Willem Dafoe’s Green Goblin in Spider-Man
When Willem Dafoe was set to play Green Goblin across from Toby Maguire as Spiderman, people were buzzing. The costume completely ruined what could have been, though. The Green Goblin helmet looked like cheap hard plastic and hid Dafoe’s face. What a waste of such an expressive actor! How do you ruin something with that much potential so completely?
Tropic Thunder’s use of makeup
The phrase “that couldn’t get made today” gets thrown around far too often, but in the case of Tropic Thunder it’s one hundred percent accurate. It’s frankly astonishing that, even in 2008, Robert Downey Jr spending much of the film in blackface didn’t get anyone cancelled. In 2020 someone tried to resurrect the issue on Twitter, but most people moved on after Jamie Foxx defended Downey on the Joe Rogan podcast.
Neville’s fat suit in Harry Potter
Neville Longbottom’s heroic character arc in the later Harry Potter films doesn’t compensate for the fact that, for the franchise’s earlier instalments, actor Matthew Lewis was made to wear a fat suit. Lewis later revealed that the ordeal knocked his confidence both on and off set, as everyone assumed he was far larger than he actually was. Since the character’s weight doesn’t factor into the story at all, it’s hard not to feel like the filmmakers were just trying to mine a few cheap laughs.
The new Green Goblin in Spider-Man 3
Willem Defoe’s Green Goblin costume was divisive, with some thinking that it looked cheap and tacky, and others feeling it was genuinely menacing. However, everyone agreed that James Franco’s costume for the new Green Goblin was plainly terrible. The helmet in particular just makes absolutely no sense, with most of Franco’s head completely unprotected, and the character ended up looking more like a professional snowboarder than a comic book villain.
Ron Perlman’s Hellboy prosthetics
Ron Perlman was lauded for his portrayal of the eponymous demon in Guillermo del Toro’s Hellboy films, but getting into character came at a cost for the actor. Before shooting could commence, Perlman had to sit still for four hours while his prosthetics and makeup were applied, and it took a further three hours to get them off at the end of the shoot. Del Toro believes Perlman decided not to reprise his role for Hellboy 3 because he couldn’t face going through the gruelling process again.
Judge Dredd’s helmet
The comic book version of Judge Dredd is famous for never removing his helmet under any circumstances, so fans were roundly horrified after Sylvester Stallone ditched his headgear barely 20 minutes into the first Judge Dredd movie. To be fair to the filmmakers, it’s hard to show off your star if they spend the entire movie hidden behind a mask, so their decision could be viewed as understandable. However, fans weren’t inclined to share this charitable assessment and condemned the film for what they saw as sacrilegious butchering of the source material.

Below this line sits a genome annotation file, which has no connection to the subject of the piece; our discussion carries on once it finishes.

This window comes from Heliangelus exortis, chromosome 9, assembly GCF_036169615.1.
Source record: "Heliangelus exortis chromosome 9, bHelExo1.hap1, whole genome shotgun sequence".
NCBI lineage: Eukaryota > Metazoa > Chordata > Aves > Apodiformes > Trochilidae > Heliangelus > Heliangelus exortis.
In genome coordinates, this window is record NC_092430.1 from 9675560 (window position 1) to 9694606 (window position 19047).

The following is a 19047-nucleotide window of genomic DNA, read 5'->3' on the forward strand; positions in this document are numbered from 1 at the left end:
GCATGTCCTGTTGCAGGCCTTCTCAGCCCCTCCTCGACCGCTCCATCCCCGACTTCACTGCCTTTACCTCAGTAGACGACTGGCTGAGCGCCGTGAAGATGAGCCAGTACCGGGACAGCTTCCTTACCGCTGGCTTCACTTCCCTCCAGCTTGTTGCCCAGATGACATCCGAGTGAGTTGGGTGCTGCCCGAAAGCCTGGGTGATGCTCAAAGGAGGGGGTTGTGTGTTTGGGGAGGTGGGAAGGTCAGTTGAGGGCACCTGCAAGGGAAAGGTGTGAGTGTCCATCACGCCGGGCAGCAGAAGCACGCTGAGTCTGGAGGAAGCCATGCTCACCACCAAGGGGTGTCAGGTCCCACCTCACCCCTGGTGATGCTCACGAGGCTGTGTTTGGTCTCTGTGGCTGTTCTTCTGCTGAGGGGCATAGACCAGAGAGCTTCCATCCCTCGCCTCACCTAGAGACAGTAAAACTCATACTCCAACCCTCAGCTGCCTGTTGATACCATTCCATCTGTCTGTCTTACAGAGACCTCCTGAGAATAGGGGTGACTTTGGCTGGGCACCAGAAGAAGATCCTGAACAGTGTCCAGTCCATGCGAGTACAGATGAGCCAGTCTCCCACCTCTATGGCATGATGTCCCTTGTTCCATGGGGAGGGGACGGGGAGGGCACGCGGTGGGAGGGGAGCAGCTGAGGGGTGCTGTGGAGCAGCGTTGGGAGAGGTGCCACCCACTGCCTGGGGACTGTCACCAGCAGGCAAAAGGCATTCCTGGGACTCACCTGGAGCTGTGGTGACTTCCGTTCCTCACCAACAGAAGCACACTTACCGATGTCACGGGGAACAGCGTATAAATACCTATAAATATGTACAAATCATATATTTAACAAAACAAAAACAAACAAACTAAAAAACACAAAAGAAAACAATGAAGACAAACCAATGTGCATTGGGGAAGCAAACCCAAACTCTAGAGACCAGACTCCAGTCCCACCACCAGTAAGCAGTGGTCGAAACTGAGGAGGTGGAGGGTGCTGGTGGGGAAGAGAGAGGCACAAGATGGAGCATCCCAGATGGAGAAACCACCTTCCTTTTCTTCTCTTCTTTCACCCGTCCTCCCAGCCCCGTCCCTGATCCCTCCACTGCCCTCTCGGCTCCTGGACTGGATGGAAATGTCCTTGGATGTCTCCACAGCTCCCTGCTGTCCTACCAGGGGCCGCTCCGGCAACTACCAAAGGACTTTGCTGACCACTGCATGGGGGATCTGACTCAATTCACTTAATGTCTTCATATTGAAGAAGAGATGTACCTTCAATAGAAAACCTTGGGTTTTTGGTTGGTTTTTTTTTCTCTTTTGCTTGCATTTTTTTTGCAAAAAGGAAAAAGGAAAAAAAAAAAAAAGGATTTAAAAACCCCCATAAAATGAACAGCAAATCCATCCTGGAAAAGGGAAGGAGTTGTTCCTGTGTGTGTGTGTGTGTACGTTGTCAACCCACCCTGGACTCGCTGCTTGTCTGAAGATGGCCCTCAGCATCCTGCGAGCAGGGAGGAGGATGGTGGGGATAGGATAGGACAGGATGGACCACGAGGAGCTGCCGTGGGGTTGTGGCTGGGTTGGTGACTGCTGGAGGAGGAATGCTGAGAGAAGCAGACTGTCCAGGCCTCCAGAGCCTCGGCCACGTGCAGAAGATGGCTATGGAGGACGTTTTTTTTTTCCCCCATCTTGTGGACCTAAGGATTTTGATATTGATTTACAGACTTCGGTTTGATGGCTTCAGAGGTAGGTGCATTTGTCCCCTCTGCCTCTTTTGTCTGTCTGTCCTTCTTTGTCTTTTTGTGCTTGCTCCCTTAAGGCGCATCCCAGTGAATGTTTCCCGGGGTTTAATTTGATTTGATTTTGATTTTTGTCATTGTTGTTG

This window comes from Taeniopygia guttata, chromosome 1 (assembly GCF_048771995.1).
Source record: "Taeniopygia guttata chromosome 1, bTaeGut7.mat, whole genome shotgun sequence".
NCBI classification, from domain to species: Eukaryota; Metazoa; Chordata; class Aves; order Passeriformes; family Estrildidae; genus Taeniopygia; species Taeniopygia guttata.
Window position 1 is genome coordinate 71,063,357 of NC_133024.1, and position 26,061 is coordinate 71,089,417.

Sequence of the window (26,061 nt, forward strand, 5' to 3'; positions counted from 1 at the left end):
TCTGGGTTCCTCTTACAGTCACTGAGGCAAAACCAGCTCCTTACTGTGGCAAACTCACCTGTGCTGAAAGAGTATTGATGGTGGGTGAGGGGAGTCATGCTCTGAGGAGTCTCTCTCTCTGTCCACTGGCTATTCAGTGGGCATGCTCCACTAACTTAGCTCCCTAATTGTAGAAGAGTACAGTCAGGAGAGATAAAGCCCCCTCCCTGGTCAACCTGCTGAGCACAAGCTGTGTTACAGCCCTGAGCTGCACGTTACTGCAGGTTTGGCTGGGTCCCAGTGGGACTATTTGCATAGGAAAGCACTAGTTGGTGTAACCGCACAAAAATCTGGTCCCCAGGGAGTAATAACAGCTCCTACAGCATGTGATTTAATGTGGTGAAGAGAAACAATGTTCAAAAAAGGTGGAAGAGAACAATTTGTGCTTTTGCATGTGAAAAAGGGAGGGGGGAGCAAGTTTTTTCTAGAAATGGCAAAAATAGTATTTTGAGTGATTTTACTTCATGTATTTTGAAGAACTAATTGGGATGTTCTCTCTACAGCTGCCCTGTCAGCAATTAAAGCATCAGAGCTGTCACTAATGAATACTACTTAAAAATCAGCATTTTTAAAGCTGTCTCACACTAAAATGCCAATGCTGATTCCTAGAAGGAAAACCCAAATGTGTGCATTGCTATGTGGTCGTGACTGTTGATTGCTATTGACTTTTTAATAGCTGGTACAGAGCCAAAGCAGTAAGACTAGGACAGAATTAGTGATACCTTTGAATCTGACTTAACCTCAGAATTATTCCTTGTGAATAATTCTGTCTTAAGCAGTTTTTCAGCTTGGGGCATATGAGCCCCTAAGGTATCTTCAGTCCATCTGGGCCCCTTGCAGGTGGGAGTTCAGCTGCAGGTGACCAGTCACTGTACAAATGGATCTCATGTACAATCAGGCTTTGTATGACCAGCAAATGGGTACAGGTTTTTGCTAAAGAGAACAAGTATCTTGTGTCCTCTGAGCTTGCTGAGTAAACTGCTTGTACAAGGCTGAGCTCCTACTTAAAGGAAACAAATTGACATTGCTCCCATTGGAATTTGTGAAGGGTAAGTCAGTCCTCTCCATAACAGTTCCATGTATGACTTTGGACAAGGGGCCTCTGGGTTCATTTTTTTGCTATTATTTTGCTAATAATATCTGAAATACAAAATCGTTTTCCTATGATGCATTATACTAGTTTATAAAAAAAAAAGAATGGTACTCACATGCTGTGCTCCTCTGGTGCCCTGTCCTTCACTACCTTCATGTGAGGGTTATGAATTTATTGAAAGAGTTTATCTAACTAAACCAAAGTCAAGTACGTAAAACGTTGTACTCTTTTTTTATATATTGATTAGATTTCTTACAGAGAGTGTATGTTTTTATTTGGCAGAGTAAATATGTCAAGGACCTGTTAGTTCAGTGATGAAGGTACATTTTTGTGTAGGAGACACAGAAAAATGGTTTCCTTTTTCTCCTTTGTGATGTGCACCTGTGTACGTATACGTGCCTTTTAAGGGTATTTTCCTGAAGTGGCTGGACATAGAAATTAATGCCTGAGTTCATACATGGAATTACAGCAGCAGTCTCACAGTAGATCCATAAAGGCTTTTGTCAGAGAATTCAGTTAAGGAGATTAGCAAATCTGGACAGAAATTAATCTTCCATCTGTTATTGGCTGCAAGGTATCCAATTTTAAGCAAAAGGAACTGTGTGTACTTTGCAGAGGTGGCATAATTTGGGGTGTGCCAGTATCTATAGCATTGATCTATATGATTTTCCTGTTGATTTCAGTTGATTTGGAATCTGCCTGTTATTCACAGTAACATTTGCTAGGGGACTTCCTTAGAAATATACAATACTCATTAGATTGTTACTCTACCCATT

Deadpool’s look in X-Men Origins: Wolverine
Deadpool, Marvel’s notoriously verbose super-assassin, is often referred to in his comics as “the merc with a mouth.” It appears that the concept artists for X-Men Origins: Wolverine misread that as “the merc with no mouth,” because that’s exactly what they went with. Sewing up the mouth of a character known for having verbal diarrhoea is a baffling choice, and one that fans were scornful of.
Brendan Fraser’s fat suit in The Whale
Brendan Fraser’s comeback vehicle The Whale was attracting controversy for being fatphobic before it was even released, and the criticism didn’t end once the movie hit theatres. Director Darren Aronofsky defended his film, describing it as “an exercise in empathy,” but some critics remained unconvinced and the movie has been accused of turning the issue of obesity into a freak show-like spectacle.
Quicksilver’s new look in X-Men: Days of Future Past
Comic book fans take tradition very seriously, especially when it comes to the looks of their beloved characters. When Quicksilver made his much vaunted debut in X-Men: Days of Future Past, many were taken aback by the striking departure from the character’s comic book costume. Whereas the original Quicksilver wore a sleek silver and white bodysuit, the new iteration took a notably more laidback approach to fashion, rocking a Pink Floyd T-shirt, biker jacket and jeans.
Natalie Portman in Star Wars: Episode II – Attack of the Clones
Trying to sneak eye candy into Star Wars films is borderline traditional at this point. Natalie Portman’s portrayal of Padme established her as a bona fide superstar, but her costume in Star Wars: Episode II attracted plenty of criticism for being unnecessarily revealing. The film’s attempts to justify the amount of skin Portman has on display by making an alien rip off half of her outfit felt awkwardly forced and somehow made the whole thing even sleazier.
The Thing in 2005’s Fantastic Four
The process of turning Michael Chiklis into The Thing was so gruelling – requiring the actor to sit still for hours whilst rock-like prosthetics were stuck to his entire body – that he ended up seeking psychiatric help for the trauma. Unfortunately, the effort was categorically not worth it, with fans deriding the unrealistic and cheap-looking end result. Chiklis himself has agreed with these assessments, and described the ordeal as a “physical and psychological nightmare.”